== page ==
Recently in Personal Experience Category
December 10, 2013
Update on our High Choline Childrenfiled under: Personal Experience
December 10, 2013
News from another High Choline Child's Parentfiled under: Personal Experience
I have a choline baby, too. She is in 5th grade and has been selected for the Duke TIP program http://www.tip.duke.
Infants' Sweat Response Predicts Aggressive Behavior as Toddlers
Apr. 23, 2013 -- Infants who sweat less in response to scary situations at age 1 show more physical and verbal aggression at age 3, according to new research published in Psychological Science, a journal of the Association for Psychological Science.
Lower levels of sweat, as measured by skin conductance activity (SCA), have been linked with conduct disorder and aggressive behavior in children and adolescents. Researchers hypothesize that aggressive children may not experience as strong of an emotional response to fearful situations as their less aggressive peers do; because they have a weaker fear response, they are more likely to engage in antisocial behavior.
Psychological scientist Stephanie van Goozen of Cardiff University and colleagues wanted to know whether the link between low SCA and aggressive behaviors could be observed even as early as infancy.
To investigate this, the researchers attached recording electrodes to infants' feet at age 1 and measured their skin conductance at rest, in response to loud noises, and after encountering a scary remote-controlled robot. They also collected data on their aggressive behaviors at age 3, as rated by the infants' mothers.
The results revealed that 1 year-old infants with lower SCA at rest and during the robot encounter were more physically and verbally aggressive at age 3.
Interestingly, SCA was the only factor in the study that predicted later aggression. The other measures taken at infancy -- mothers' reports of their infants' temperament, for instance -- did not predict aggression two years later.
These findings suggest that while a physiological measure (SCA) taken in infancy predicts aggression, mothers' observations do not.
"This runs counter to what many developmental psychologists would expect, namely that a mother is the best source of information about her child," van Goozen notes.
At the same time, this research has important implications for intervention strategies:
"These findings show that it is possible to identify at-risk children long before problematic behavior is readily observable," van Goozen concludes. "Identifying precursors of disorder in the context of typical development can inform the implementation of effective prevention programs and ultimately reduce the psychological and economic costs of antisocial behavior to society."
Co-authors on this research include Erika Baker, Katherine Shelton, Eugenia Baibazarova, and Dale Hay of Cardiff University.
This research was supported by studentships from the School of Psychology, Cardiff University, and by a grant from the Medical Research Council.
May 9, 2013
Another Person's experience with Pregnancy Cholinefiled under: General Baby Health Personal Experience
"I am a former student of Tina Williams and Warren Meck at Duke University and Steve Zeisel [University of North Carolina] was on my dissertation committee. I ran across your website while looking for choline dosage recommendations during pregnancy.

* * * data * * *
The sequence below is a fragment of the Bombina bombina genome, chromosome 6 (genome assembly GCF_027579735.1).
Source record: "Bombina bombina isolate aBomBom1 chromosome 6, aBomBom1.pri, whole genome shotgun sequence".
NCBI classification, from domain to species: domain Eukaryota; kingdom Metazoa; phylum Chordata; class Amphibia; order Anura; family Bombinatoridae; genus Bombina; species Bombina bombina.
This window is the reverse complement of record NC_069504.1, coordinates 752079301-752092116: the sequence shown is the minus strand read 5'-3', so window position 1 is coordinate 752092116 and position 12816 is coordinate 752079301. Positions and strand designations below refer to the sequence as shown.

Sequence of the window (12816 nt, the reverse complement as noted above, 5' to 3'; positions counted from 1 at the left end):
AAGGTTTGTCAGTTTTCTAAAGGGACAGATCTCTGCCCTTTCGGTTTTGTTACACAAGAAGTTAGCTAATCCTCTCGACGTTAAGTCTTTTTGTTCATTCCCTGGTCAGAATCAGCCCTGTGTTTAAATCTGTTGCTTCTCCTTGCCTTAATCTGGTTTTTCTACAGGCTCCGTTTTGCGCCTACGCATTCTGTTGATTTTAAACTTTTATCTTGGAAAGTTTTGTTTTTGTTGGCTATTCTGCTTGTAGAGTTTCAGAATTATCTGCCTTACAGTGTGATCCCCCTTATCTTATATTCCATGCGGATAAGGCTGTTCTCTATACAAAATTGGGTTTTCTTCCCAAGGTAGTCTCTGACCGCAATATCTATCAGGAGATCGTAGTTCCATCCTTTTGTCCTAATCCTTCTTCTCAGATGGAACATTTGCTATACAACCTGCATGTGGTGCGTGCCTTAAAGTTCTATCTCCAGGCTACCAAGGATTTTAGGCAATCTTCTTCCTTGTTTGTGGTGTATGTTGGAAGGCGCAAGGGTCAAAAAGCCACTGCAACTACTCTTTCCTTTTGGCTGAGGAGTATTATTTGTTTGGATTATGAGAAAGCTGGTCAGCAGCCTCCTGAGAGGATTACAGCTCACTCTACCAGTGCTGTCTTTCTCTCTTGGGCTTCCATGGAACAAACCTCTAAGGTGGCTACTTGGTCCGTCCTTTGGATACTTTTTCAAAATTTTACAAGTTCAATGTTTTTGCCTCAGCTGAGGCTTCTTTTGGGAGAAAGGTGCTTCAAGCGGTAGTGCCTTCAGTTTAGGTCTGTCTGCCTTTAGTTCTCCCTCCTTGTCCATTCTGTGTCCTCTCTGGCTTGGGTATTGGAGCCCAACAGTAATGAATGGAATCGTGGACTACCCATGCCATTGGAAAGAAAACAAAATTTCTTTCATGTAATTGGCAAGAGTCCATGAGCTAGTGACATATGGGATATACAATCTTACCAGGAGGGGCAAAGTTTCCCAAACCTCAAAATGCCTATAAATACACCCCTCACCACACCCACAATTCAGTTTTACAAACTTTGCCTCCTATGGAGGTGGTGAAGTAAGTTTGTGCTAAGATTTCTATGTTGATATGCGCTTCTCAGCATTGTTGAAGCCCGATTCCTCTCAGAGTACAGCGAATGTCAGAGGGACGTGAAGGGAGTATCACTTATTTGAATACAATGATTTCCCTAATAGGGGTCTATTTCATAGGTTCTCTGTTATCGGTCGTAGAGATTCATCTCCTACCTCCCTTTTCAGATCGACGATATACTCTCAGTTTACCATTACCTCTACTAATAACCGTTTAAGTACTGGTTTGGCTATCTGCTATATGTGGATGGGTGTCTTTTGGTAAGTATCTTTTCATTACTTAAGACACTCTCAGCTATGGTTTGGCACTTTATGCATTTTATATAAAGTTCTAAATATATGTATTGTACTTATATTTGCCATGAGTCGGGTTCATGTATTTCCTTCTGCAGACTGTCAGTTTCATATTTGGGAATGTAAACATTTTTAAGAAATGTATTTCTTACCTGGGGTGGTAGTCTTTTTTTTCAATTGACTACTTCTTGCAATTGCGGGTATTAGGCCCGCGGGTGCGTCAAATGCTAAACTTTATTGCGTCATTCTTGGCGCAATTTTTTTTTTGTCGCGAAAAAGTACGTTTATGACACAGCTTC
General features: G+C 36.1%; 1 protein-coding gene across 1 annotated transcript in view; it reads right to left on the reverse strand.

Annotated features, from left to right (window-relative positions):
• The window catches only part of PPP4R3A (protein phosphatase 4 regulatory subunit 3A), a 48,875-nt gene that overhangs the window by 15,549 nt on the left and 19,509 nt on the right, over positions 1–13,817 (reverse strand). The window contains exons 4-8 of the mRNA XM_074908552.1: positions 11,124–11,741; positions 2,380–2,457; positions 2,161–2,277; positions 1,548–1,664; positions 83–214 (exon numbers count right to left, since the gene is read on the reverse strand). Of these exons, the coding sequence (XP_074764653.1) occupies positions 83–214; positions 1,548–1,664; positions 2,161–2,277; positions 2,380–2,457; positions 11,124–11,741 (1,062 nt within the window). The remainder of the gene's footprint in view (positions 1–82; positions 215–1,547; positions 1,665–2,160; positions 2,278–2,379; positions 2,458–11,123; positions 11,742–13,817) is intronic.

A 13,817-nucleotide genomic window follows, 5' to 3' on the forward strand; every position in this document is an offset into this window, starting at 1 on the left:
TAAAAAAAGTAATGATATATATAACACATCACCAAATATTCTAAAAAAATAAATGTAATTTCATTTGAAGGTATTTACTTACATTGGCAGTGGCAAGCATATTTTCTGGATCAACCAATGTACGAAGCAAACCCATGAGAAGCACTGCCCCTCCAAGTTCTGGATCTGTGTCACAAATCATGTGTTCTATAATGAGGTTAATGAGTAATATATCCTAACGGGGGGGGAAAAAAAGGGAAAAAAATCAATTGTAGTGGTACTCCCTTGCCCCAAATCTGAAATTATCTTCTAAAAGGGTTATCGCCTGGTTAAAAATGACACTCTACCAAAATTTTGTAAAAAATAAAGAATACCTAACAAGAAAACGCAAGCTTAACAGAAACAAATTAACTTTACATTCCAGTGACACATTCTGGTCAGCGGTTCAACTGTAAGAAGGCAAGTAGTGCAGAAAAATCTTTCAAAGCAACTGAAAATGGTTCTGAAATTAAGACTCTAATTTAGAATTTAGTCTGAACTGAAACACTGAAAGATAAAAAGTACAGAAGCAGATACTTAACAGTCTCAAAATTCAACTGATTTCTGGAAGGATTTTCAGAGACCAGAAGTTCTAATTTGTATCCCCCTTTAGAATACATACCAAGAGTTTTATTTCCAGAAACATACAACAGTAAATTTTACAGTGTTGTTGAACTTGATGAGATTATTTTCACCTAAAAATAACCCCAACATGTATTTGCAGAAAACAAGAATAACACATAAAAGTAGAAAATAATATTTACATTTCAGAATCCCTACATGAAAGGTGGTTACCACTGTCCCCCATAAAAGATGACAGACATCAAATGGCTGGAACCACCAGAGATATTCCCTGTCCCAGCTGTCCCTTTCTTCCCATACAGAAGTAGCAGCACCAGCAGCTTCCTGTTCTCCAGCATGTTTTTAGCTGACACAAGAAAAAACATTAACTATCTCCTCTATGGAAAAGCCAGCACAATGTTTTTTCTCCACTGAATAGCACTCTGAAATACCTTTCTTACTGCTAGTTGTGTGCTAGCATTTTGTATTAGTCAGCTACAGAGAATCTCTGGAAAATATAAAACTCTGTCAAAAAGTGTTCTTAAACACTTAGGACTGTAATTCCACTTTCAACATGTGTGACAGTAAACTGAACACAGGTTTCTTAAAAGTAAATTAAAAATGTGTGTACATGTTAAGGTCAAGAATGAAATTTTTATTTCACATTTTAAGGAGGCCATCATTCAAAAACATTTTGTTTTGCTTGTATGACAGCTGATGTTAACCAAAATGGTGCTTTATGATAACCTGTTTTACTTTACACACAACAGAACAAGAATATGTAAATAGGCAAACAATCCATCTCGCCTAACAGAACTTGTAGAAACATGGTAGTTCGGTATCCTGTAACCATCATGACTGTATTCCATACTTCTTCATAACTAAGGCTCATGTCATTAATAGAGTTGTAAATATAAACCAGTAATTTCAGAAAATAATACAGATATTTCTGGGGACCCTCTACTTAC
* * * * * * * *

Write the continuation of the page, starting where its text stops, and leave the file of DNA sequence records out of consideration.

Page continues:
When my wife was pregnant with our first child, I recommended lots of eggs and peanut butter. I also had my wife supplement with lecithin initially until we switched to choline bitartate. In the end she was getting 1.5 grams of choline a day, give or take. She kept this up (minus the peanut butter) through 1 year of breast feeding.
After 1 year, I did not supplement our son's diet with choline but a lot of our personal experience matches up with you describe: Full-term (he was induced against my better judgement); more alert; fast to become a good sleeper; low stress/anxiety response; fast to learn to walk (10 months); very good long-term memory (he can spontaneously remember things from 2 years ago at 4 years old).
We are now expecting our second child and the new research from Karen Stevens inspired me to see what was out there, and hence your blog. Thanks for the good compilation of information. I think I will try for a much higher level of choline this time as well as more post-natal choline."
September 5, 2012
Update on Second Child - Personal experience with Cholinefiled under: Choline Benefits Personal Experience
I buy whole wheat pancake mix from Trader Joes, add crushed walnuts, and miscellaneous other things I find around the kitchen (extra egg yolks, oat bran, flax, chia seeds, etc.) and a large amount of choline - that works out to about a gram of choline per pancake. I also add a lot of cinnamon powder, and vanilla extract - and you can hardly taste the choline when the pancakes are finished. Add a little low-sugar jam, etc. - and the kids love them.
Our second child is doing well, and recently passed the 24 month/ 2-year milestone. She is very conversationally fluent - I haven't counted the words - but perhaps in the range of 500 to 1,000 words in English, and perhaps half that in Chinese/Mandarin. She counts to 10 without a problem, and knows the alphabet (to say it, but not to identify the letters, which we haven't worked on at all.
Friends have commented both on the advanced verbal skills (talks a lot, in sentences), and on the advanced motor skills (runs, climbs and moves quickly and accurately) of our second child. Choline seems to be working well, and we are following an ongoing diet of 1 gram per day for children.